Reader Question: ‘I’m wondering about lesbian art, i.e. art depicting lesbian lovers. What are some of the oldest examples of this? The reason I’m asking is because we know quite a lot about homosexuality between men in the old days, and I have even heard some people say that homosexuality between women is a “modern phenomenon”.’

This is an important topic for me. That’s because I, the art historian behind this blog, happen to be a queer woman. (Not exactly a big shocker to anyone who knows me.)

This means that I’m always on the lookout for representations of relationships and identities like my own in art, media and pop culture. But while art history is filled with opposite-sex love stories, what about lesbian and other queer female visibility in art? Is it even there at all?

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Art History 101: How to Look at an Artwork

Image description: a person with long black hair is looking at a painting. The painting depicts a man with black birds flying around him.

Looking at The Circle Game by Elmer Borlongan at the Pinto Art Museum in Antipolo, Philippines. Photo © Ellen Oredsson

Looking at art can be wonderful, but it can also be difficult. I didn’t learn how to interpret art during my childhood in the same way that I learned to interpret books or movies. This meant that even if I enjoyed looking at art, sometimes it felt like looking without really seeing or understanding – a feeling many others share. To make the process easier, I’ve written some guidelines for how to look at an artwork that you’re interested in.

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Artist Feature: Who is Bu Hua?

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Beauty No. 3 (2008), Bu Hua. Giclée print. Image courtesy of the artist and White Rabbit Collection.

Note: This Artist Feature is part of an ongoing series to document the female artists whose articles were added or improved on Wikipedia during the Art + Feminism edit-a-thon I organised in March 2016.

Movement/Style: Digital art, flash animation

Country: China.

Years: 1973 – still alive!

Well, who is she?

Bu Hua (卜桦) is a striking figure in the (relatively short) history of digital art. She has become well known for her digital artworks and specifically her flash animations. She was introduced to Flash in the early 2000s and published her first animation works on the now-defunct Chinese website flashempire.com in 2002. Since then she has kept creating digital art, exploring themes relating to life in contemporary China, such as growing urban development, the destruction of Chinese cultural heritage, and the uneasy meeting between China and the West.

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The Top 7 Artworks That Surprised Me: Seeing Art in Person

The Mona Lisa: reproduction vs. in person.

Reader question: “Art has been a big draw factor in choosing where to go. What I have learned is seeing art in a book vs see art in person is a whole other thing. I never really got Rothko until I saw it “live”. Then whoa. It sucked me in and I had to fight to get out. My two kids and husband were also captive to it. Anyway, if you had to make a list of “Art that Surprises in Person” Or “Art you Have to Be With to Believe”, what would you put on there?”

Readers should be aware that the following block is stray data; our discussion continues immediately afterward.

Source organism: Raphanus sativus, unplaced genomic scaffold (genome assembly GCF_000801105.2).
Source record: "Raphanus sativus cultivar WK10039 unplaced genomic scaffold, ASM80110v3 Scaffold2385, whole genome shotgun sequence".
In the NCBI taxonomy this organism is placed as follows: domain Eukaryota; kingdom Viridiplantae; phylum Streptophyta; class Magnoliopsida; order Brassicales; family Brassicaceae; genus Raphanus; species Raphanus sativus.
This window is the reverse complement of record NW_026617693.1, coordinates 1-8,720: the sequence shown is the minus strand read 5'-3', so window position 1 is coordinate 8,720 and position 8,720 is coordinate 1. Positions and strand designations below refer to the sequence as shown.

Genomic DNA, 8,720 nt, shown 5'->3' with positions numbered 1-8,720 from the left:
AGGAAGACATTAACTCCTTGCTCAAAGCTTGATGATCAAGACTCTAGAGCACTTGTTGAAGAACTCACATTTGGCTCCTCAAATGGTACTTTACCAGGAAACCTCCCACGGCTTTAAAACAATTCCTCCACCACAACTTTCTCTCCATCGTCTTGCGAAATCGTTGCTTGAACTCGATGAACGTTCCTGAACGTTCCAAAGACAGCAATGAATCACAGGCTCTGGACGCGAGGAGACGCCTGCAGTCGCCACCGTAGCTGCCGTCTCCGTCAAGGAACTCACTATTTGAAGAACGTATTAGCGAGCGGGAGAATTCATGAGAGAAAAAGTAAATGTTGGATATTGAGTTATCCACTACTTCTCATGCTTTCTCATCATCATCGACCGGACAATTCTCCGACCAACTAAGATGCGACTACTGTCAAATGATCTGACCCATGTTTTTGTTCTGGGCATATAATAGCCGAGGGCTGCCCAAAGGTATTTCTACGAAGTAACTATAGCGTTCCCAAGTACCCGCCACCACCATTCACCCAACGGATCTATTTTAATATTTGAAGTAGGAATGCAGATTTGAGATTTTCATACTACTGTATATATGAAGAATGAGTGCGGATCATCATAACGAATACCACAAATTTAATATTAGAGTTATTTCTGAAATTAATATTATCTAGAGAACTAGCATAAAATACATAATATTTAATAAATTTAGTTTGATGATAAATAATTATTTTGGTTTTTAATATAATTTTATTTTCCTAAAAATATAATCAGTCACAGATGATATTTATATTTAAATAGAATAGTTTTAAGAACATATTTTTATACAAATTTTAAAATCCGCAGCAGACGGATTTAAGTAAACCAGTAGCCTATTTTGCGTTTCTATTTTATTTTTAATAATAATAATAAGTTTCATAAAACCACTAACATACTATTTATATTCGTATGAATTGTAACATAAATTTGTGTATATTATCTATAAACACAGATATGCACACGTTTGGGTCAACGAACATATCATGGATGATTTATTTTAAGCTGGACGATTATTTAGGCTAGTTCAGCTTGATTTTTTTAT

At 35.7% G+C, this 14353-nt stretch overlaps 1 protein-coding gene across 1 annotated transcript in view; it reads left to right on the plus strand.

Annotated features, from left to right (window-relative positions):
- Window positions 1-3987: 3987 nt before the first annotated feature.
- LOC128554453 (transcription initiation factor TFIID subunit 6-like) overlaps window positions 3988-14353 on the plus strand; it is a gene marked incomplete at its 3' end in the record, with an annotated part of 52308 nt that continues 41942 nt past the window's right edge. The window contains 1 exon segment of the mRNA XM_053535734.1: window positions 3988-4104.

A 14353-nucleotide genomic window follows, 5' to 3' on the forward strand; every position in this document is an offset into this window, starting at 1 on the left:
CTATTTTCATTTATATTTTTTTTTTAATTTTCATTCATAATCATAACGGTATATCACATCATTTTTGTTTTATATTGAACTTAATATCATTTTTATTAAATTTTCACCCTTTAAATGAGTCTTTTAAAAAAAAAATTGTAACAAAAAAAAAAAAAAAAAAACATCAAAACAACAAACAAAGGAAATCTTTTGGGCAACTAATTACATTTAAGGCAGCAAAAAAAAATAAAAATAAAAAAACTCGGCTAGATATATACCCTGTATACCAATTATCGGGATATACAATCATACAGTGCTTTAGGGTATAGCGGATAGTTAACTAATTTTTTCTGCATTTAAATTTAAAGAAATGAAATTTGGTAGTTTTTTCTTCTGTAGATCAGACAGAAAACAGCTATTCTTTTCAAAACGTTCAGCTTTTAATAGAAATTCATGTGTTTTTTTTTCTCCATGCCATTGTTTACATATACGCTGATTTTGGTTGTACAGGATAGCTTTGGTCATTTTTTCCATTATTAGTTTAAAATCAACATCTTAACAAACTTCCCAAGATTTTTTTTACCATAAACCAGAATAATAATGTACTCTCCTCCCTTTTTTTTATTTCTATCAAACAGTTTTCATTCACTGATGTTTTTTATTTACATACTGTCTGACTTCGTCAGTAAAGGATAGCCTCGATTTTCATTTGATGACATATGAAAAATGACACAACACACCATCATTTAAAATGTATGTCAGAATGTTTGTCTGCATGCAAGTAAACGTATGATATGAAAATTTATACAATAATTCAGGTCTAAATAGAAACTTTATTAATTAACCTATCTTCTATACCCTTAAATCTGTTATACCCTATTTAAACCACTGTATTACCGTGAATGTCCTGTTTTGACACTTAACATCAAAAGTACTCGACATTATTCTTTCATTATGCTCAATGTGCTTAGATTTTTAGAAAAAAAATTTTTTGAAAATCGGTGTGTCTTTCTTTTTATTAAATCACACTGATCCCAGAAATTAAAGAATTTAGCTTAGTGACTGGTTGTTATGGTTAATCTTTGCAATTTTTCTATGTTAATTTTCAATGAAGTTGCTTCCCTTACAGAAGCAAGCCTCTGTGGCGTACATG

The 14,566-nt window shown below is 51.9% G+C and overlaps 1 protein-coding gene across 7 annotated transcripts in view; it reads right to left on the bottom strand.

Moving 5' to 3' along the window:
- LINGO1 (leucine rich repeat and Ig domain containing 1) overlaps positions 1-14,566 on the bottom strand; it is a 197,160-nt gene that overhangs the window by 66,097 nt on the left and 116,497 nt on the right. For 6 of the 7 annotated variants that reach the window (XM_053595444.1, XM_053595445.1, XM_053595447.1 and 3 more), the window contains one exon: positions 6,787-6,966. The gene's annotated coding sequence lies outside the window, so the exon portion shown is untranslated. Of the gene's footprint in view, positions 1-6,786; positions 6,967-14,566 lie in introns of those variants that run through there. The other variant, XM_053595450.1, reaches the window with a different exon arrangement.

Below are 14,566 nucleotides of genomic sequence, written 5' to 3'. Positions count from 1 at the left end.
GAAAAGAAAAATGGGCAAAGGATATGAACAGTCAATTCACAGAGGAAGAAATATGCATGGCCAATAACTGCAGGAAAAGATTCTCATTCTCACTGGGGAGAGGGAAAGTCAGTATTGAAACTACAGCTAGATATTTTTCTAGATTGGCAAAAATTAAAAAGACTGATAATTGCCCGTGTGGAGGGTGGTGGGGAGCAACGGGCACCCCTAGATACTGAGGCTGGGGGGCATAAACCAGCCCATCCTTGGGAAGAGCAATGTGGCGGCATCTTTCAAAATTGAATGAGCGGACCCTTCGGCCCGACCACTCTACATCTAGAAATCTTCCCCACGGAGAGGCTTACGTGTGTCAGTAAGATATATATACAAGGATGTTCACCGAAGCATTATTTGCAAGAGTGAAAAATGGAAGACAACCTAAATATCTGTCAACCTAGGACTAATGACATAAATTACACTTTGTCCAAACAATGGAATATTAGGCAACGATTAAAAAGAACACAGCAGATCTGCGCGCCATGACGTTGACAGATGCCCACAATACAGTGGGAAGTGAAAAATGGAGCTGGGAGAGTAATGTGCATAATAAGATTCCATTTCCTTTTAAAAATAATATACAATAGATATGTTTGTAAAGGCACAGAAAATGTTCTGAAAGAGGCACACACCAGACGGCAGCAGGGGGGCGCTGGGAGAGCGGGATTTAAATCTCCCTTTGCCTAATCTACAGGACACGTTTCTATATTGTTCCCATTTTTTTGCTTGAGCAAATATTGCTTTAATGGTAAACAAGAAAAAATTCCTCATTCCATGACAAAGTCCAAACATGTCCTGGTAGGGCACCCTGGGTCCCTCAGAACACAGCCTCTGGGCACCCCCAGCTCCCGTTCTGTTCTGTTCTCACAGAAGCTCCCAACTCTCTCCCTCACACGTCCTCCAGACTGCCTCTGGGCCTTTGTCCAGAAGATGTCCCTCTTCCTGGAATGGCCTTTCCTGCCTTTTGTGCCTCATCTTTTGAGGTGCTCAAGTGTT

This is actually a comment that is often made about Rothko’s work! Mark Rothko was an American painter who is generally identified as an Abstract Expressionist. His most recognisable art style consists of large rectangles set on top of each other within a coloured field.

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Depictions of STDs in Art History

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Engraving showing a man in a fumigation stove (1659), Jacques Laniet. A common treatment for syphilis at the time. Mercury would be placed inside the stove, and a fire would be started to vaporise the mercury around the patient.

Reader Question: “I remember hearing (learning?) years ago that some paintings depict people with physical indications of STDs. Perhaps syphilis? Is this true? Are other STDs depicted in art throughout history?”

Yes, this is true! This is a subject that really reflects how useful art history can be in studying the history of science and medicine, and how art has been used to educate people about medical conditions for hundreds of years. Beyond that, however, we can also use art to see how societal views of STDs have evolved – from simply fearful to judgmental and sexualised.

You’re right, by the way: syphilis is the STD that’s most commonly represented throughout art history, so it’s the one we’re going to focus on (with one brief depiction of gonorrhoea). Syphilis is one of the only STDs that have been around for a really long time (along with, again, gonorrhoea), so it is a disease that has been widely depicted in art history.

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Artist Feature: Who is Xiao Lu?

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Xiao Lu. Image from http://www.liveaction.se/

Note: This Artist Feature is part of an ongoing series to document the female artists whose articles were added or improved on Wikipedia during the Art + Feminism edit-a-thon I co-organised in March 2016.

Movement/Style: Contemporary performance, installation and video art.

Country: China.

Years: 1962 – still alive!

Well, who is she?

Xiao Lu (肖鲁) is a Chinese artist who rose to worldwide fame when she participated in the 1989 China Avant-garde Exhibition with her work, Dialogue. Two hours into the exhibition, she shot her own work with a pellet gun and caused the exhibition to immediately shut down. Her actions were seen as a threat to the Chinese government and she was instantly detained. Four months later, when the Tiananmen Square massacre occurred, her gunshots were dubbed “the first gunshots of Tiananmen”.